For him that stealeth, or borroweth and returneth not, this book from its owner, let it change into a serpent in his hand & rend him. Let him be struck with palsy & all his members blasted. Let him languish in pain crying aloud for mercy, & let there be no surcease to his agony till he sing in dissolution. Let bookworms gnaw his entrails in token of the Worm that dieth not, & when at last he goeth to his final punishment, let the flames of Hell consume him for ever.

Whoever takes this book or steals it or in some evil way removes it from the Church of St Caecilia, may he be damned and cursed forever, unless he returns it or atones for his act.

Should anyone by craft of any device whatever abstract this book from this place may his soul suffer, in retribution for what he has done, and may his name be erased from the book of the living and not recorded among the Blessed.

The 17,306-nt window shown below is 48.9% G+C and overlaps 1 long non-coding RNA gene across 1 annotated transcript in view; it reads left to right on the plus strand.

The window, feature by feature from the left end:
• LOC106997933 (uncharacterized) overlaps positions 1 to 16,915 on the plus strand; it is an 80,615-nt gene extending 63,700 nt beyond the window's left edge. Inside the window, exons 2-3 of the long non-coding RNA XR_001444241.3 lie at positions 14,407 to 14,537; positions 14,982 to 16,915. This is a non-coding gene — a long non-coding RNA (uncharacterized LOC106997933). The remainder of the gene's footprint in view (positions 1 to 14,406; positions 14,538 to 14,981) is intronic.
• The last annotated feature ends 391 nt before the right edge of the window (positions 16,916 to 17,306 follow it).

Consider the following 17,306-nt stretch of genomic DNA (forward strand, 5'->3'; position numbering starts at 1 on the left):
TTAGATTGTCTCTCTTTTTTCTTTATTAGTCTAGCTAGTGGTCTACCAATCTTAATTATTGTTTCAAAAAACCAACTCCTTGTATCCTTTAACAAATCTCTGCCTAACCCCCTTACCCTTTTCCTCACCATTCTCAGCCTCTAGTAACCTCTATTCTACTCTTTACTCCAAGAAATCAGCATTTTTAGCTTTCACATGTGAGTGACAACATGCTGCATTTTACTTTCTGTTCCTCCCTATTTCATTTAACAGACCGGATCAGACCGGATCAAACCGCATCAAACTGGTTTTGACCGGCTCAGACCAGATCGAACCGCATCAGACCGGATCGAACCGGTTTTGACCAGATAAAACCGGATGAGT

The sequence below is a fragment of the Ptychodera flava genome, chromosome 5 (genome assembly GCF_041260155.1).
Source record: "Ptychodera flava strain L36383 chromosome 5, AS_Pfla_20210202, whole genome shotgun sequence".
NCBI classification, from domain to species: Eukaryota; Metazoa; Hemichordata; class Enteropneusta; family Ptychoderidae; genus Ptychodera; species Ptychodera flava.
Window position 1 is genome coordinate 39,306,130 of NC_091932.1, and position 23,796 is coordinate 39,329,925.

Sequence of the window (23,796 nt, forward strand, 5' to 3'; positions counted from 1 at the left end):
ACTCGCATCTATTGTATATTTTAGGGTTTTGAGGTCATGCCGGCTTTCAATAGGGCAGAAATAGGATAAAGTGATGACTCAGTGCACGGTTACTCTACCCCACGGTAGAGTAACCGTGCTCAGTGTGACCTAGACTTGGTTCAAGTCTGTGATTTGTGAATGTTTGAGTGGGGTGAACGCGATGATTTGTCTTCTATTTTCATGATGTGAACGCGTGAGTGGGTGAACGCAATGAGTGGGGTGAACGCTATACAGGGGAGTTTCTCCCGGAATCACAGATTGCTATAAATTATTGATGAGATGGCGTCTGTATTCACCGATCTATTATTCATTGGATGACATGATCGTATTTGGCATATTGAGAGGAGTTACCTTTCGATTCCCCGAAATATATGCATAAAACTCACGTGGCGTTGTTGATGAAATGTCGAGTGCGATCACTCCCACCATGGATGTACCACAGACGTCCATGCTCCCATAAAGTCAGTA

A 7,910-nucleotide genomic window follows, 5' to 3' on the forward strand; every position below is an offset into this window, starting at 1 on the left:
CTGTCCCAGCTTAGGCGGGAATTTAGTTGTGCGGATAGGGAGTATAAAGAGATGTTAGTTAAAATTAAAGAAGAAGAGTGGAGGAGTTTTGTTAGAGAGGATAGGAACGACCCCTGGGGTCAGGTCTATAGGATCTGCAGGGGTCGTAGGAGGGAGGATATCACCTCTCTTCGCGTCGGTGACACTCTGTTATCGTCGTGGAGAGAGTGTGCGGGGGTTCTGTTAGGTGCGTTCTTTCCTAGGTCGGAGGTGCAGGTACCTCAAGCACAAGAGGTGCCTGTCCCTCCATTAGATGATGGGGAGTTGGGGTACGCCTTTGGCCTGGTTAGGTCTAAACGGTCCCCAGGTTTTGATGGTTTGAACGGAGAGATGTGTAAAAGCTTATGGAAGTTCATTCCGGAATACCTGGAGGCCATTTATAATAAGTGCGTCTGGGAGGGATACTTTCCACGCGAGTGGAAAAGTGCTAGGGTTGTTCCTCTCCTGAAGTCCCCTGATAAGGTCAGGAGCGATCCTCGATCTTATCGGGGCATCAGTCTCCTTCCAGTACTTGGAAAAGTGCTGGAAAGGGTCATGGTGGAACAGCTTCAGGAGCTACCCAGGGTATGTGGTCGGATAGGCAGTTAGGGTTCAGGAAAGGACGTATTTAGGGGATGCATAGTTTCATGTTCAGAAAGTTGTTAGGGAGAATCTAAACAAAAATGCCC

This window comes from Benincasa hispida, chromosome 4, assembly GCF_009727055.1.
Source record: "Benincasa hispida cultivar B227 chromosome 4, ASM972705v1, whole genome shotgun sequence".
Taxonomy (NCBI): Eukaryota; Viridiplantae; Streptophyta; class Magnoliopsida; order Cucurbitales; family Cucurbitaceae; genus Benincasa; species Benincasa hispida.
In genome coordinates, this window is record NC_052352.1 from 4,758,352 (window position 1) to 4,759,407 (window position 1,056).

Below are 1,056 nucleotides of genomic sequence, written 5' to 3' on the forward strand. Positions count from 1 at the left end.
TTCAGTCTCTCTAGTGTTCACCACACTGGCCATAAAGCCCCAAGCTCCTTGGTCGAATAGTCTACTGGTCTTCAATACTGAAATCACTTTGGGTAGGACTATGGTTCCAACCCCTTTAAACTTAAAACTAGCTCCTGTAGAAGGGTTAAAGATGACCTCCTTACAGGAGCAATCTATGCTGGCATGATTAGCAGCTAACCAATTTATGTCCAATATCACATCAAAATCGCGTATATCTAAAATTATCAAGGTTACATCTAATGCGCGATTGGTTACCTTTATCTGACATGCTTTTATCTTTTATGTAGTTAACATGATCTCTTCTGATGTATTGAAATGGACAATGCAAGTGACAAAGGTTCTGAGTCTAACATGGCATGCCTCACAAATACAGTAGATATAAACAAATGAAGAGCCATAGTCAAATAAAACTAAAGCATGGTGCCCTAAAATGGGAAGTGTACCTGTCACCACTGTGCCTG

A few curses became popular and repeatedly used.

May whoever steals or alienates this book, or mutilates it, be cut off from the body of the church and held as a thing accursed.


This book is one (thing), And God’s curse is another; They that take the one, God gives them the other.

Book curses seem at odds with the Medieval lifestyle. But a book’s loss was a laboriously created material sacrifice that deprived essential written knowledge of a religious community. Book curses were an effective, basal method to preserve their book collections.

Today these fiery, interesting missives seem quaint. Even so, they can be useful. They are perfect for calligraphy practice or using up odd pergamenata bits. Better yet they make creative bookplates as Nancy Hulan sells in her Arte of the Booke Etsy shop. I’m making some for Kingdom largess.

Anon. “Top 10 Medieval Book Curses” 9/20/2015, By Medievalists.Net. Accessed last 6/24/2017  Dreishen, Clarck.

Frying pans, forks and fever: Medieval book curses” 5/23/2017. British Library‘s Medieval Manuscripts Blog Accessed last 6/24/2017

Kwakkel, Erik “Chain, Chest, Curse: Combating Book Theft in Medieval Times” medievalbooks blog. Accessed last  6/24/2017 

Laskow, Sarah “Protect Your Library the Medieval Way, With Horrifying Book Curses” 11/9/2016. Atlas Obscura. Accessed last 6/24/2017

Pydum, Carl “Medieval Copy Protection” 8/12/2010. Got Medieval. Accessed last 6/24/2017

Categories: History